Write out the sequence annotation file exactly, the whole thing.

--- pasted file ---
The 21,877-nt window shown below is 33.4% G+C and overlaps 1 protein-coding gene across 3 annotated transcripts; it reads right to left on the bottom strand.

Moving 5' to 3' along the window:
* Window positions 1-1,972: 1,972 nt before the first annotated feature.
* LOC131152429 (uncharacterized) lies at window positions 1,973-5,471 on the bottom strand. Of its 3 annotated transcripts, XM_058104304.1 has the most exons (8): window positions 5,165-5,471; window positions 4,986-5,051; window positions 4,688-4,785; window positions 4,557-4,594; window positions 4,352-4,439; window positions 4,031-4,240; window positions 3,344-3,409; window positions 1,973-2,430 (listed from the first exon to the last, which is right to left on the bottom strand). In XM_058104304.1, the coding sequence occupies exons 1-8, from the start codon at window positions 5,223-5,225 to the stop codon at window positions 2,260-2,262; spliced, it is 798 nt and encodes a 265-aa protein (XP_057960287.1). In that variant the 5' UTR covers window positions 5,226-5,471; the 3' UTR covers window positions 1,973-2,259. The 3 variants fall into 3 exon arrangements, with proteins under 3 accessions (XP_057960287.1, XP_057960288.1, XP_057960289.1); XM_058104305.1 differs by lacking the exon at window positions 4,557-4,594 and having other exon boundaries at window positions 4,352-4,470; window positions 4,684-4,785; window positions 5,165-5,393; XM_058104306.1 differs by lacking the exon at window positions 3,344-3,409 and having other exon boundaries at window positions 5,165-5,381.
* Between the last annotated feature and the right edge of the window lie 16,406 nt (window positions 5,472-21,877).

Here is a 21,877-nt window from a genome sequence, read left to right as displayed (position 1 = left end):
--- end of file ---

The 21,877-nt window shown below is 33.4% G+C and overlaps 1 protein-coding gene across 3 annotated transcripts; it reads right to left on the bottom strand.

Moving 5' to 3' along the window:
* Window positions 1-1,972: 1,972 nt before the first annotated feature.
* LOC131152429 (uncharacterized) lies at window positions 1,973-5,471 on the bottom strand. Of its 3 annotated transcripts, XM_058104304.1 has the most exons (8): window positions 5,165-5,471; window positions 4,986-5,051; window positions 4,688-4,785; window positions 4,557-4,594; window positions 4,352-4,439; window positions 4,031-4,240; window positions 3,344-3,409; window positions 1,973-2,430 (listed from the first exon to the last, which is right to left on the bottom strand). In XM_058104304.1, the coding sequence occupies exons 1-8, from the start codon at window positions 5,223-5,225 to the stop codon at window positions 2,260-2,262; spliced, it is 798 nt and encodes a 265-aa protein (XP_057960287.1). In that variant the 5' UTR covers window positions 5,226-5,471; the 3' UTR covers window positions 1,973-2,259. The 3 variants fall into 3 exon arrangements, with proteins under 3 accessions (XP_057960287.1, XP_057960288.1, XP_057960289.1); XM_058104305.1 differs by lacking the exon at window positions 4,557-4,594 and having other exon boundaries at window positions 4,352-4,470; window positions 4,684-4,785; window positions 5,165-5,393; XM_058104306.1 differs by lacking the exon at window positions 3,344-3,409 and having other exon boundaries at window positions 5,165-5,381.
* Between the last annotated feature and the right edge of the window lie 16,406 nt (window positions 5,472-21,877).

Here is a 21,877-nt window from a genome sequence, read left to right as displayed (position 1 = left end):